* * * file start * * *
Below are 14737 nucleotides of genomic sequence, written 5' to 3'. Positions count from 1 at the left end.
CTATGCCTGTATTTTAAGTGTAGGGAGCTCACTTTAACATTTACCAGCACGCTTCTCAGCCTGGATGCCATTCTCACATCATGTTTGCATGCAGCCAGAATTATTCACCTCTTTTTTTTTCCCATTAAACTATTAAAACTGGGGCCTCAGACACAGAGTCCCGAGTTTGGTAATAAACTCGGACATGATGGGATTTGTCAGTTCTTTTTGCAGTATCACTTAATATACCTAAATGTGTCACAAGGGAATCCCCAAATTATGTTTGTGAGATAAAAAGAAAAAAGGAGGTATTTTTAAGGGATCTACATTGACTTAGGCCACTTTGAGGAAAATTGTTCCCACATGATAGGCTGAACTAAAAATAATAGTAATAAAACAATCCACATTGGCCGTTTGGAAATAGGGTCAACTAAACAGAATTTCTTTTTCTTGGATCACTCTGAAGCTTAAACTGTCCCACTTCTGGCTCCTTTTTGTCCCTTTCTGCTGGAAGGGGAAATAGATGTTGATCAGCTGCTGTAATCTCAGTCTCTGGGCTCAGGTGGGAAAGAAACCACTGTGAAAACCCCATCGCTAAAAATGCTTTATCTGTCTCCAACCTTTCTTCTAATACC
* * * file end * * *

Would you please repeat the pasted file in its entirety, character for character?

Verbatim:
Below are 14737 nucleotides of genomic sequence, written 5' to 3'. Positions count from 1 at the left end.
CTATGCCTGTATTTTAAGTGTAGGGAGCTCACTTTAACATTTACCAGCACGCTTCTCAGCCTGGATGCCATTCTCACATCATGTTTGCATGCAGCCAGAATTATTCACCTCTTTTTTTTTCCCATTAAACTATTAAAACTGGGGCCTCAGACACAGAGTCCCGAGTTTGGTAATAAACTCGGACATGATGGGATTTGTCAGTTCTTTTTGCAGTATCACTTAATATACCTAAATGTGTCACAAGGGAATCCCCAAATTATGTTTGTGAGATAAAAAGAAAAAAGGAGGTATTTTTAAGGGATCTACATTGACTTAGGCCACTTTGAGGAAAATTGTTCCCACATGATAGGCTGAACTAAAAATAATAGTAATAAAACAATCCACATTGGCCGTTTGGAAATAGGGTCAACTAAACAGAATTTCTTTTTCTTGGATCACTCTGAAGCTTAAACTGTCCCACTTCTGGCTCCTTTTTGTCCCTTTCTGCTGGAAGGGGAAATAGATGTTGATCAGCTGCTGTAATCTCAGTCTCTGGGCTCAGGTGGGAAAGAAACCACTGTGAAAACCCCATCGCTAAAAATGCTTTATCTGTCTCCAACCTTTCTTCTAATACC